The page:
In this document the author uses the interrelatedness of theory and practice as a means of analyzing the writing of engineering students and uncovering some definitive traits of engineering communications. He brings theories of composition and rhetoric from the humanities into the context of engineering writing and identifies engineering discourse, with its emphasis on clarity, objectivity, and brevity, as a product of Current –Traditional approaches to composition.
The document is the Ph.D. thesis of Thomas S. Bowers titled "Making the Writer the Expert: The Importance of Composition and Rhetorical Theory to Writing in the Disciplines" written in partial fulfillment of the requirements for the Master of Arts degree in English, with a specialization in Rhetoric and Composition. While he pursued this degree, Bowers was a writing consultant in the Electrical and Computer Engineering Department’s Writing Center, a Gateway-supported project that has since been institutionalized as the Professional Communications Center of the University of South Carolina College of Engineering and Information Technology.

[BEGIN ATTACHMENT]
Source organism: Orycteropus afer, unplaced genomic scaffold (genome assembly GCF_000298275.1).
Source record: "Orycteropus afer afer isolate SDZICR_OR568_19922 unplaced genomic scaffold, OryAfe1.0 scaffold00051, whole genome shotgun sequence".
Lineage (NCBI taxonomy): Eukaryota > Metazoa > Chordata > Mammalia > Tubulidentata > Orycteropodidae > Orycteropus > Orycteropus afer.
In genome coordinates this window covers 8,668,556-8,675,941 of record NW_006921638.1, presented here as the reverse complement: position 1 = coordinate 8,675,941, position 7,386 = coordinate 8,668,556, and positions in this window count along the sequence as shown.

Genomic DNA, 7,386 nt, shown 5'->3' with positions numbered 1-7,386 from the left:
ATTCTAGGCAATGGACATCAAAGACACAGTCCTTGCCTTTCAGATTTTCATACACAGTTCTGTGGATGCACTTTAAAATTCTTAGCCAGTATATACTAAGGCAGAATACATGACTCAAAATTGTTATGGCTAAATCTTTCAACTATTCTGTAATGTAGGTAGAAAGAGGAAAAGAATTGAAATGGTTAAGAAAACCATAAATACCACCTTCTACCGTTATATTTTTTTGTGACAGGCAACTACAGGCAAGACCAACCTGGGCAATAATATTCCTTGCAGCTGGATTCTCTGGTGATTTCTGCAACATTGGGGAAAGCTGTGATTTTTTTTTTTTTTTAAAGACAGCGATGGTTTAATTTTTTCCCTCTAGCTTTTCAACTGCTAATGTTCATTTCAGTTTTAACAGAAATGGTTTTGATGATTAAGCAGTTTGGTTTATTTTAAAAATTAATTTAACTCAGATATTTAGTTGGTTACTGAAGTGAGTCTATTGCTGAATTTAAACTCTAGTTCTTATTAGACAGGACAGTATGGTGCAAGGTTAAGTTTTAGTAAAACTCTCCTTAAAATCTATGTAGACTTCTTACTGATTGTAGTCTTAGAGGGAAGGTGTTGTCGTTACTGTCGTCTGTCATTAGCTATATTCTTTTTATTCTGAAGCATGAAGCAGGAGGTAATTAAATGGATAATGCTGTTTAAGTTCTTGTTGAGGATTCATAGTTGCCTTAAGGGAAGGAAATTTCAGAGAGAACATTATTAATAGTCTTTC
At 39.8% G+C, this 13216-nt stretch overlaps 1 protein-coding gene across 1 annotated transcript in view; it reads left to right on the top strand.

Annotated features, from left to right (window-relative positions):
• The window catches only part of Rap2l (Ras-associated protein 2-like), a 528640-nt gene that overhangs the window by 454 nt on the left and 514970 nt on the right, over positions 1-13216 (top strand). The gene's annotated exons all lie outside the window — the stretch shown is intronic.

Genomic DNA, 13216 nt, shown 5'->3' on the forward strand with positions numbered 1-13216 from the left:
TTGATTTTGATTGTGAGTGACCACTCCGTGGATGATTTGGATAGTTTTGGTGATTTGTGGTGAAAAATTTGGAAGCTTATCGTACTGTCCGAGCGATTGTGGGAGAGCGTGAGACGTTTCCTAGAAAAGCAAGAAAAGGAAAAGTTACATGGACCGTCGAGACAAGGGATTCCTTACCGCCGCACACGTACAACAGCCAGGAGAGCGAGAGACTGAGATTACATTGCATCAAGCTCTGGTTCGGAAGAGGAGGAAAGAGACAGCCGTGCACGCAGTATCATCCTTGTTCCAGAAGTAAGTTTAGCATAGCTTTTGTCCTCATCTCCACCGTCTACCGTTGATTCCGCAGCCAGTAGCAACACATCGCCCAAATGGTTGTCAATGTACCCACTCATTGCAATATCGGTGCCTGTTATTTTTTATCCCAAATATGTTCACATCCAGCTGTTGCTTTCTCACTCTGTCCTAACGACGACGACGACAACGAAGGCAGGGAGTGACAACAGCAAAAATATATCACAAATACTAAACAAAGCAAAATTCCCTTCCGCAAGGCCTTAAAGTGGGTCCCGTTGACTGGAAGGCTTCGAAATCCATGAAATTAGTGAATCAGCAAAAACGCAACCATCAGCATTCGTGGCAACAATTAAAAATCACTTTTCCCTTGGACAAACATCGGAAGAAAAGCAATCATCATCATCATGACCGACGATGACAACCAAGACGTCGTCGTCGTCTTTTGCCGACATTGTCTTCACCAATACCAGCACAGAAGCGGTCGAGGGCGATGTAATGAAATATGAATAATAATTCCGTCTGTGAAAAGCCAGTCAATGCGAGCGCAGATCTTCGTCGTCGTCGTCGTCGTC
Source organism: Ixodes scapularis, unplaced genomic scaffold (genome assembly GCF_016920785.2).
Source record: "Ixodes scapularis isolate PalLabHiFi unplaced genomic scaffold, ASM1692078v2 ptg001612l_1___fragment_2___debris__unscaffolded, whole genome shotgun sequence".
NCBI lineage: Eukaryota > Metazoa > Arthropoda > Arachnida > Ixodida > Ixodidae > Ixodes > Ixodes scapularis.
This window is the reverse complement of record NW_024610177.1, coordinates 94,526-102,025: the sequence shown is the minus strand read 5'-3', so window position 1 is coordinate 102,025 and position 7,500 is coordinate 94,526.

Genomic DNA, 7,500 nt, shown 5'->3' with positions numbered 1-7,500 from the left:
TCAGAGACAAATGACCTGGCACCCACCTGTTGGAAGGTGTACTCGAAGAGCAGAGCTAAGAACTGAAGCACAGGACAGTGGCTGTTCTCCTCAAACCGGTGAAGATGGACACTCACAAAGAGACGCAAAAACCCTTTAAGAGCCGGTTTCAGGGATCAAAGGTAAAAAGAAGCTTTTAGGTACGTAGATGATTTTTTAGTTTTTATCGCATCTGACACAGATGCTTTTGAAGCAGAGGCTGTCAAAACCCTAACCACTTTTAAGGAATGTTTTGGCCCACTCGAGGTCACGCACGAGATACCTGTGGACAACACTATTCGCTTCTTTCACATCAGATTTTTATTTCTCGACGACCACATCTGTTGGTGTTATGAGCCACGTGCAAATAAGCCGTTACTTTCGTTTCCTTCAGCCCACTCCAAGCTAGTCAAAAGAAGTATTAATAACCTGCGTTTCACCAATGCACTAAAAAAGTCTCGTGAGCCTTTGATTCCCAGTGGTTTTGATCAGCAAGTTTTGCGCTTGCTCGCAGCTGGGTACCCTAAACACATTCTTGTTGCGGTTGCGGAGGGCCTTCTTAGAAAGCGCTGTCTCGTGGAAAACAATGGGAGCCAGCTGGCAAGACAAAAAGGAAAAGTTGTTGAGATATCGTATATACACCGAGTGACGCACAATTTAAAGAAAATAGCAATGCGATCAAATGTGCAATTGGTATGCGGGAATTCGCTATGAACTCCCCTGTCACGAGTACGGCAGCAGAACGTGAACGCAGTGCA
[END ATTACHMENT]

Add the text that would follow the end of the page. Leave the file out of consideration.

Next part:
This document is one in a series of Monographs in Engineering Education Excellence edited by
Edward Ernst, University of South Carolina and resulting from work supported by the Gateway Engineering Education Coalition.